Defending champ Djokovic singles out rivals

 - Dan Imhoff

Serbian fine-tunes in Paris in training hit-out with title threat Alcaraz

Novak Djokovic, Roland Garros 2022, media day© Corinne Dubreuil/FFT

It comes as a fitting treat when the two contenders running hottest on the eve of Roland-Garros stand toe to toe on Court Philippe-Chatrier.

It is a rare encounter, however, when these leading title aspirants – defending champion Novak Djokovic and his fearless Madrid vanquisher, Carlos Alcaraz – should do so before their respective Paris campaigns have even begun.

Why risk surrendering any more trade secrets than already offered in the heat of battle?

So it became a rare treat indeed when Djokovic and Alcaraz traded blows in a practice session together on Chatrier, one last chance to gather any on-court intelligence should they end up crossing paths in the semi-finals.


The world No.1, who turns 35 on Sunday, admitted he was one to dissect his route to further glory with a fine-toothed comb, not that he would be drawn on any rematch with his teenage Spanish sparring partner.

“I had a look at the draw. I think every player always looks at the entire draw and studies it in a way,” Djokovic said ahead of his first-round clash with Japan’s Yoshihito Nishioka.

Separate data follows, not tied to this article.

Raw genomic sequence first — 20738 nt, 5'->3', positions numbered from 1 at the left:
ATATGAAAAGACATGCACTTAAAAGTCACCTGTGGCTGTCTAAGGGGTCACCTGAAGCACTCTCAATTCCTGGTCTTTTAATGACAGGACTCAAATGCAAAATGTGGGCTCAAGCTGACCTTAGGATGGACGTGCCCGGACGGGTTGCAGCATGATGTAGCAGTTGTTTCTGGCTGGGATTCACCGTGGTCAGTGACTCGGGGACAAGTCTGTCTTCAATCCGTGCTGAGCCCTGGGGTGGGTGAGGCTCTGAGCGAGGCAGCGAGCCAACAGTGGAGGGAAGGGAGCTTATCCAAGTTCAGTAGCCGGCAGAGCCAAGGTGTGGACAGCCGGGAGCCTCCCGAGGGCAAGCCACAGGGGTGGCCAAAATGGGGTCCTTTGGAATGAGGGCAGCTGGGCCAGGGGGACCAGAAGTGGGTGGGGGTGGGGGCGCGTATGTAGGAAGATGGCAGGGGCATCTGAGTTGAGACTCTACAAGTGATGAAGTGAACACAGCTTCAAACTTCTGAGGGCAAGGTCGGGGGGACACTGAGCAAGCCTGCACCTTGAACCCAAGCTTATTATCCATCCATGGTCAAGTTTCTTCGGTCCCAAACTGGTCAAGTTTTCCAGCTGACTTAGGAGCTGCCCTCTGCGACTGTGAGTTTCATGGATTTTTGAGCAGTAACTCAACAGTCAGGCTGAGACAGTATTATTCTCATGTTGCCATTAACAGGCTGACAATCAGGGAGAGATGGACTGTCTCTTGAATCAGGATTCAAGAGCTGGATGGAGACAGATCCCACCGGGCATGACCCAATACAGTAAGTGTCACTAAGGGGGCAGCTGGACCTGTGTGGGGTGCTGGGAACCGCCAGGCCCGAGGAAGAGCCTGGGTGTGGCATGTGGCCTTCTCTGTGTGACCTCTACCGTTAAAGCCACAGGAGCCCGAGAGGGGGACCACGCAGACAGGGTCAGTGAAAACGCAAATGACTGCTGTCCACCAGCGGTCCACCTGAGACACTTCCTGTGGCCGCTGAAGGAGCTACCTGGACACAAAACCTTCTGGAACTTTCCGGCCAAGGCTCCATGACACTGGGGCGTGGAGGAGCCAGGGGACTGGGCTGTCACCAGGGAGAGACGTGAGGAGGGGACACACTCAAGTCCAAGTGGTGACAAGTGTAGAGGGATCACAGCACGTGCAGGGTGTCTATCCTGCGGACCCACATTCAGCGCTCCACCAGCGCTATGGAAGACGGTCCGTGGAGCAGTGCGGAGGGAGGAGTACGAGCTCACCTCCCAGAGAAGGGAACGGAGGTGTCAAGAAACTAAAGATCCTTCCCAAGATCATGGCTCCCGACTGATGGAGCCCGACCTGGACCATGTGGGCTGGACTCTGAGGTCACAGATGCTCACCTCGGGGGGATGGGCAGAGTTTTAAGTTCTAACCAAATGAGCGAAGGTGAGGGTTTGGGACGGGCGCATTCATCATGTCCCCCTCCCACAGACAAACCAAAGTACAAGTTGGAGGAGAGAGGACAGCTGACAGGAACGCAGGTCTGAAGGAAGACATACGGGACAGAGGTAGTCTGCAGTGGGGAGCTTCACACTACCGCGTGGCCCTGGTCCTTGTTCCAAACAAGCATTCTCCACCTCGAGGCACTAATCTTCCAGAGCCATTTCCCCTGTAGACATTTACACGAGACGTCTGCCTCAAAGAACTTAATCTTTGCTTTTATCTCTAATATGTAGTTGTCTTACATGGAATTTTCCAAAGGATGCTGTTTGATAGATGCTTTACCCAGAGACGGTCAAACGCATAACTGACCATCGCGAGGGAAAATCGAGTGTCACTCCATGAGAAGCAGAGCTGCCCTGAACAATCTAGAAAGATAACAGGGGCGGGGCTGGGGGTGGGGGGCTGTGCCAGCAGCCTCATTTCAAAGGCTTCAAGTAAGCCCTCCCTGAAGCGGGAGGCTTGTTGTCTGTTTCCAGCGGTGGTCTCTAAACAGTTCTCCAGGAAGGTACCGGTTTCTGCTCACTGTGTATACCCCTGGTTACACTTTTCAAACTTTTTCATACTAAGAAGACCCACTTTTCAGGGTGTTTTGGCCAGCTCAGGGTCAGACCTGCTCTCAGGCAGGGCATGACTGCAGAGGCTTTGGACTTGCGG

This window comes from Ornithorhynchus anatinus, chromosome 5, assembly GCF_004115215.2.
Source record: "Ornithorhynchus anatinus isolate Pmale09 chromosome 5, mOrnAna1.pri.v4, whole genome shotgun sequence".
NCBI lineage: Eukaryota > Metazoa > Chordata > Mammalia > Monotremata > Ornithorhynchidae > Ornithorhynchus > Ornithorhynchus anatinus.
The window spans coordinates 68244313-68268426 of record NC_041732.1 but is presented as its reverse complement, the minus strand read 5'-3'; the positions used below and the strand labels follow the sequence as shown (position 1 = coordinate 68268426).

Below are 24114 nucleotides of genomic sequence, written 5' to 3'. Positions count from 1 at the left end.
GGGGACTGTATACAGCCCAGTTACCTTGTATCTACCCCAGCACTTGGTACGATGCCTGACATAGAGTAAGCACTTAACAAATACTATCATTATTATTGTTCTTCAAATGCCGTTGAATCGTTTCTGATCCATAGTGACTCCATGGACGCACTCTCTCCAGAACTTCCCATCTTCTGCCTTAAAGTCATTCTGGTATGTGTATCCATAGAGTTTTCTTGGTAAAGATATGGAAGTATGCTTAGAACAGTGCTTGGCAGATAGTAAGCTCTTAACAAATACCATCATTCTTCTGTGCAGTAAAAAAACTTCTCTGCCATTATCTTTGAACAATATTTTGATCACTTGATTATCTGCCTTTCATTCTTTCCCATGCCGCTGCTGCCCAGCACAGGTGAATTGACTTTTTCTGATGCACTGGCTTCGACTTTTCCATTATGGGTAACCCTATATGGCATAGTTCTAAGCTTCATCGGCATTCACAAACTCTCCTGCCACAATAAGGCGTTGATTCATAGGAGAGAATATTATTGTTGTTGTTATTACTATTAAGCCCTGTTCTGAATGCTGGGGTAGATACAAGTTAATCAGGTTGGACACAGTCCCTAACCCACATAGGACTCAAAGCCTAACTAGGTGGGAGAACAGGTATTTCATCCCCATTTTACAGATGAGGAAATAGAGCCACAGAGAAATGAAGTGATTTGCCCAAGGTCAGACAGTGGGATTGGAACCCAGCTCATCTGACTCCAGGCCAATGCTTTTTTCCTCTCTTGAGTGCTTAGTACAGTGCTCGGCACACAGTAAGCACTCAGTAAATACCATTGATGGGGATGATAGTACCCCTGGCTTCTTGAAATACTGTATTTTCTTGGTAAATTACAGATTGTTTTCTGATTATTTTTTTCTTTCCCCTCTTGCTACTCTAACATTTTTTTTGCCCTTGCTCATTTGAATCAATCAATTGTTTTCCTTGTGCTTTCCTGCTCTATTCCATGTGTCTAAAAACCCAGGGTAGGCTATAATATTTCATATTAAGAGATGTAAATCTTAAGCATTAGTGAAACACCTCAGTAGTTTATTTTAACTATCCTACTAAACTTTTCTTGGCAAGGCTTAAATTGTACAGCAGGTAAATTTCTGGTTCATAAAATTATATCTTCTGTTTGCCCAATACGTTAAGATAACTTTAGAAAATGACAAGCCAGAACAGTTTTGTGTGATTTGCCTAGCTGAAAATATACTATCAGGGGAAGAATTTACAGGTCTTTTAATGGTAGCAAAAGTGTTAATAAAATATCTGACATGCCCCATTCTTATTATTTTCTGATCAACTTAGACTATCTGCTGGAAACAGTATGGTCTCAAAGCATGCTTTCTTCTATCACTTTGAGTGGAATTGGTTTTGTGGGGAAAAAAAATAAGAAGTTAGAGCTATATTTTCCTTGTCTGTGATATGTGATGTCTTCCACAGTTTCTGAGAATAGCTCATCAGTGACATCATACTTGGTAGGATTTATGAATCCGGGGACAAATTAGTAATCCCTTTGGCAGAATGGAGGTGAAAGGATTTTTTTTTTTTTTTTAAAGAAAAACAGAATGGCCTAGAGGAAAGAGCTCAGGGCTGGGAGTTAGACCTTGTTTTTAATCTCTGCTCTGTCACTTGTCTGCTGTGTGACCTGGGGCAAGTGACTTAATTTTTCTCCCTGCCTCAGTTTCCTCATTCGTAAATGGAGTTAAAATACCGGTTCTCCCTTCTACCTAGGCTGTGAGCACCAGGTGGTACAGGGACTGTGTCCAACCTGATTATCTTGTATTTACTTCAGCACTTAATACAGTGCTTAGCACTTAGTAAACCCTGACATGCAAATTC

“You can only focus on your next challenge and match… It's a very tough top half of the men's draw, but there is something that you can't really affect… I have trained mostly with right-handed players and I'm playing with a lefty, so it is difficult.”

Novak Djokovic, practice, Roland-Garros 2022Clement Mahoudeau / FFT

Spanish threat

The lively Alcaraz has been arguably the most in-form contender for the title heading to Paris alongside the 20-time major champion.

The narrowest of victories over the Serbian on home soil came en route to his second Masters 1000 trophy.

Djokovic remained equally wary of both Spanish rivals – the rising pretender and his greatest clay-court adversary, 13-time champion Rafael Nadal.

“We talk about favourites for Roland-Garros and clay, you know that Nadal always has to be right at the top, because of his records particularly in this tournament,” Djokovic said.

Peaking at the right time

“And then you have Alcaraz that obviously is the story of men's tennis in the last four or five months with a big reason. He's had some tremendous leaps forward on rankings and the results that he's been achieving are phenomenal for someone of his age.”

Still far from his best in his first tournaments back on clay – in Monte-Carlo and Belgrade – Djokovic began to hit his stride in Madrid and truly found his feet in Rome, where he trounced the field before him without conceding a set.

His attempt to defend a Roland-Garros title for the first time begins in earnest on Monday.

“I think that experience of being on the tour for such a long time helps to know how to spend energy on the court match after match, bring out the right intensity, manage everything that happens off the court, as well, and peak at the right time,” Djokovic said.

“Best-of-five, obviously things are different. A Grand Slam I think awakens so much motivation and emotions in a tennis player.”